Since viewing last night’s penultimate episode of The Sopranos (and how often do you get to use the word “penultimate,” accurately anyway, in your daily discourse?), I have been mulling over a theory that is as yet half-formed, or maybe half-baked. But here goes.
There is no escaping the fact that in this run-up to the end of the series, David Chase has been wrestling with questions of morality at the highest level. Tony Soprano is a lifelong criminal, a multiple murderer, a serial adulterer, intermittently abusive to his wife and son, and on the whole a menace to society (as emphasized by lingering shots of asbestos being dumped into a lake on Tony’s authority). The question is, do Tony’s human elements — his affection for his family and friends, his self-awareness, his philosophical bent, his love of ducks, for Chrissake — balance the negatives to make him worthy of some sort of redemption? Or is he just a charming con man who uses those human elements to justify his bad behavior to those around him — and to himself?
Chase’s answer seems to be the latter. It has been verrrry interesting watching the dissolution of Tony’s relationship with Dr. Jennifer Melfi, who has finally come to accept that she is a sort of accomplice, helping Tony feel better about himself so he can continue his sociopathic ways. It occurs to me sitting here just now that Dr. Melfi is and always has been a stand-in for Chase himself, his way of conducting a dialogue with the monster he’s created. And if that’s so, Melfi’s final rejection of Tony represents Chase distancing himself from the character that made him rich and famous, and Melfi’s acceptance of responsibility represents Chase accepting responsibility for what he’s put into the world.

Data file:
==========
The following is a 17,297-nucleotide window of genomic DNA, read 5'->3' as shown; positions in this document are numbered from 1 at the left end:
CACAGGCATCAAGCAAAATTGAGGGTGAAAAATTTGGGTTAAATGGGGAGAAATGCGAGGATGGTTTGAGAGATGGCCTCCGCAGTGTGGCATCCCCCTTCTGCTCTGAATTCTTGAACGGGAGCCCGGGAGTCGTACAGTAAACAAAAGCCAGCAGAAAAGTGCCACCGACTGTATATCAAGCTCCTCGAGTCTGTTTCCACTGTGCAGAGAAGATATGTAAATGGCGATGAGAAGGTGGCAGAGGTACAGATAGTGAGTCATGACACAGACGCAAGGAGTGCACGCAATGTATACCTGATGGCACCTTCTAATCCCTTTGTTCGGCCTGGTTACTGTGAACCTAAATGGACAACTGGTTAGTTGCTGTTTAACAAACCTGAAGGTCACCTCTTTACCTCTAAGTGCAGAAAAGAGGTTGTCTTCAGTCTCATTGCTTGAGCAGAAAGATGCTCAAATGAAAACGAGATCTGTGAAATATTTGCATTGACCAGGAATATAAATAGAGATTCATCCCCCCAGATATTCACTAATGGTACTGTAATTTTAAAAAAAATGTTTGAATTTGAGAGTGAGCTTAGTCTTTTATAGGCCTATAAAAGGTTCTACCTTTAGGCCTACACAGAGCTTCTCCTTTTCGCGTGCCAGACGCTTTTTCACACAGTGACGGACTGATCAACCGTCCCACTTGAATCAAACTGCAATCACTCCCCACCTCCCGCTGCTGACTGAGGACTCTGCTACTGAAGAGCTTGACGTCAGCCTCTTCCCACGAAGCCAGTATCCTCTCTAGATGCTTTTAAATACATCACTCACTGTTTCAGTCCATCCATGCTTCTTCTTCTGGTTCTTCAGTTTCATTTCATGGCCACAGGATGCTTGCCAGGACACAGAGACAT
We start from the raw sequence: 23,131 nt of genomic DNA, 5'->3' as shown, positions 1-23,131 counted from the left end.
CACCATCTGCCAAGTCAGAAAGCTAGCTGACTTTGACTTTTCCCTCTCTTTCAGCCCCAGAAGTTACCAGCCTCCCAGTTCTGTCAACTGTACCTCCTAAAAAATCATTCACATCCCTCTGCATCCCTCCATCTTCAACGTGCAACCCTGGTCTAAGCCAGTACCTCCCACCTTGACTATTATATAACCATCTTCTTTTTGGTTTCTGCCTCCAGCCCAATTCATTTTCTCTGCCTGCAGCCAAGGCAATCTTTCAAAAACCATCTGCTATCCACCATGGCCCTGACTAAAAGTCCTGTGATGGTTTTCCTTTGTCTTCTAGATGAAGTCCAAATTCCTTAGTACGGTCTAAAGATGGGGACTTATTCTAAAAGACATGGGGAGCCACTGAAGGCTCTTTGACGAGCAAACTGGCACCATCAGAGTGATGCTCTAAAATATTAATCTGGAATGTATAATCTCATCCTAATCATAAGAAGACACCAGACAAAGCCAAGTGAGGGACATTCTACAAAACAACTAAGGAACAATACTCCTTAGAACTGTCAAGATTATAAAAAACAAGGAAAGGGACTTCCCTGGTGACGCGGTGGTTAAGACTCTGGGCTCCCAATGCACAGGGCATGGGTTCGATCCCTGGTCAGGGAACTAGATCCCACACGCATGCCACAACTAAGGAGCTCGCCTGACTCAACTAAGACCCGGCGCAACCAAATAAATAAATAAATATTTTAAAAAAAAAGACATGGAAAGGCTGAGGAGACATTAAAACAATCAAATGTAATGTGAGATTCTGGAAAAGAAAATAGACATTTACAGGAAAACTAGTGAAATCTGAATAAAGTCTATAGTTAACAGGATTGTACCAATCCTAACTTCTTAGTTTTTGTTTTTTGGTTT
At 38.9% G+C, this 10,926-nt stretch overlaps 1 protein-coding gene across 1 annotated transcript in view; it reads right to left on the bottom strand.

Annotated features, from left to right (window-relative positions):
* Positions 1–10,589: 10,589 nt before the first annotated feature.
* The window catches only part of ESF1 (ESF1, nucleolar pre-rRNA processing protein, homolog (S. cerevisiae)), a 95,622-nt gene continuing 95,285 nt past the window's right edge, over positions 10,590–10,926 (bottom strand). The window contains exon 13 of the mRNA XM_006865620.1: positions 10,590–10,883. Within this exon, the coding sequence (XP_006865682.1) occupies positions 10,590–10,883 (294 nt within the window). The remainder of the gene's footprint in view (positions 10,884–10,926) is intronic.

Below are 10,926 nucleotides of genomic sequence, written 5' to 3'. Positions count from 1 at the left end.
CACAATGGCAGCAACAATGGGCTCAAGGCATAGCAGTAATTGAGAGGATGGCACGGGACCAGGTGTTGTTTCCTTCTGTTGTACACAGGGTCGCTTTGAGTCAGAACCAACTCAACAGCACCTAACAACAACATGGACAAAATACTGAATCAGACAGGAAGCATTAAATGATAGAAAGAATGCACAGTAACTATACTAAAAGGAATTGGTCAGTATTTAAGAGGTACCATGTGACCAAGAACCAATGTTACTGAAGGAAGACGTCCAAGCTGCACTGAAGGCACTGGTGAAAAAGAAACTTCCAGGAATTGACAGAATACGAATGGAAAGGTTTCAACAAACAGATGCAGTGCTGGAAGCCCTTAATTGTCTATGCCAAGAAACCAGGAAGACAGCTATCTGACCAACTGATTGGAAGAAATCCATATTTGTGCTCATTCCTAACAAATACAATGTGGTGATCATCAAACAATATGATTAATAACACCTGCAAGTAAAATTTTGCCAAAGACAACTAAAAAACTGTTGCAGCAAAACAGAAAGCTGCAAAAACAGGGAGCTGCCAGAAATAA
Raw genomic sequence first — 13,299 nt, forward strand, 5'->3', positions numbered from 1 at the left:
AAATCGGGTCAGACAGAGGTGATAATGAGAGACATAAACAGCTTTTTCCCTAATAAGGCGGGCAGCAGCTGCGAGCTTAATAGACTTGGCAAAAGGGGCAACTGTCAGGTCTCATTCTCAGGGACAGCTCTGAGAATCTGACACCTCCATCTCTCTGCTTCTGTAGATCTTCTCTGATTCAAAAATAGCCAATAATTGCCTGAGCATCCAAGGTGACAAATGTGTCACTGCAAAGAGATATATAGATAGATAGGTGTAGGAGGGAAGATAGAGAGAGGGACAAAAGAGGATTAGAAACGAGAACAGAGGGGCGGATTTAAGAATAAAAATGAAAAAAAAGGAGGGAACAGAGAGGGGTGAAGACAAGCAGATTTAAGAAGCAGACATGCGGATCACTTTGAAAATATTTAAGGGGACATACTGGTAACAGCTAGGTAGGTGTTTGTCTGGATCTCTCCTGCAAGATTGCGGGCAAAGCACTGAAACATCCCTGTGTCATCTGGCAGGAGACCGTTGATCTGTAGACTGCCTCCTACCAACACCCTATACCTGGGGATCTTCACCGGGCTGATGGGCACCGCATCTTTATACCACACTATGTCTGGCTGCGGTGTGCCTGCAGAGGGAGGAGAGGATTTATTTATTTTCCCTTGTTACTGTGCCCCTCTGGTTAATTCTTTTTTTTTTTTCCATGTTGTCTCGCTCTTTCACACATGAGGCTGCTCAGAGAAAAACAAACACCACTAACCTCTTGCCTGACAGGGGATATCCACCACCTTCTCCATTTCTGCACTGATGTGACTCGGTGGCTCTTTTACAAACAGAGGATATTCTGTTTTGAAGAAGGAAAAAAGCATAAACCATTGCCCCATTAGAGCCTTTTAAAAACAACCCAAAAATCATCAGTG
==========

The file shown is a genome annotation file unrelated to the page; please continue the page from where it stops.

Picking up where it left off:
Because, let’s face it, despite it all, we love Tony. We sympathize with him and root for him and don’t want him to die. And if it came right down to it we couldn’t explain why except to say that on some level we would like to be him. He has fun, he does as he pleases, and he gets away with murder, quite literally. Most of us aren’t going to imitate Tony in any major way, but the idea that it’s alright to do things you know are wrong because they feel good is a seductive and dangerous one. By accepting Tony we accept the idea of selectively swtiching off our consciences, and that’s a slippery slope.
Which is why this last episode is going to be so important. Will Chase let Tony — and by extension us, the audience — off the hook? Or will Tony finally be called to account for his crimes?
We shall see, we shall see. But once viewed through this lens, The Sopranos in its entirety becomes a critique not just of gangster stories, but of the whole human tendency to revel in the bad deeds of others. We love to watch Scarface or The Godfather and we tell ourselves it’s OK because “it’s not real.” Or we read about Al Capone or John Gotti — or Jeffrey Dahmer or Charlie Manson — and get off on it, and it’s OK because “I didn’t do it, they did it.” I think the whole point of The Sopranos may be to say no, it’s not OK. You may not be responsible for it, but you are affected by it, and it’s important to be aware of that. It’s not that we should avoid depictions of crime and violence — that would be impossible, and pointless. But we should resist getting so swept up in the thrill of it that we forget who we are.
Or maybe I’m overanalyzing. That seems like am ambitious agenda for a TV show, but then The Sopranos is nothing if not ambitious. Your thoughts, dear reader(s)?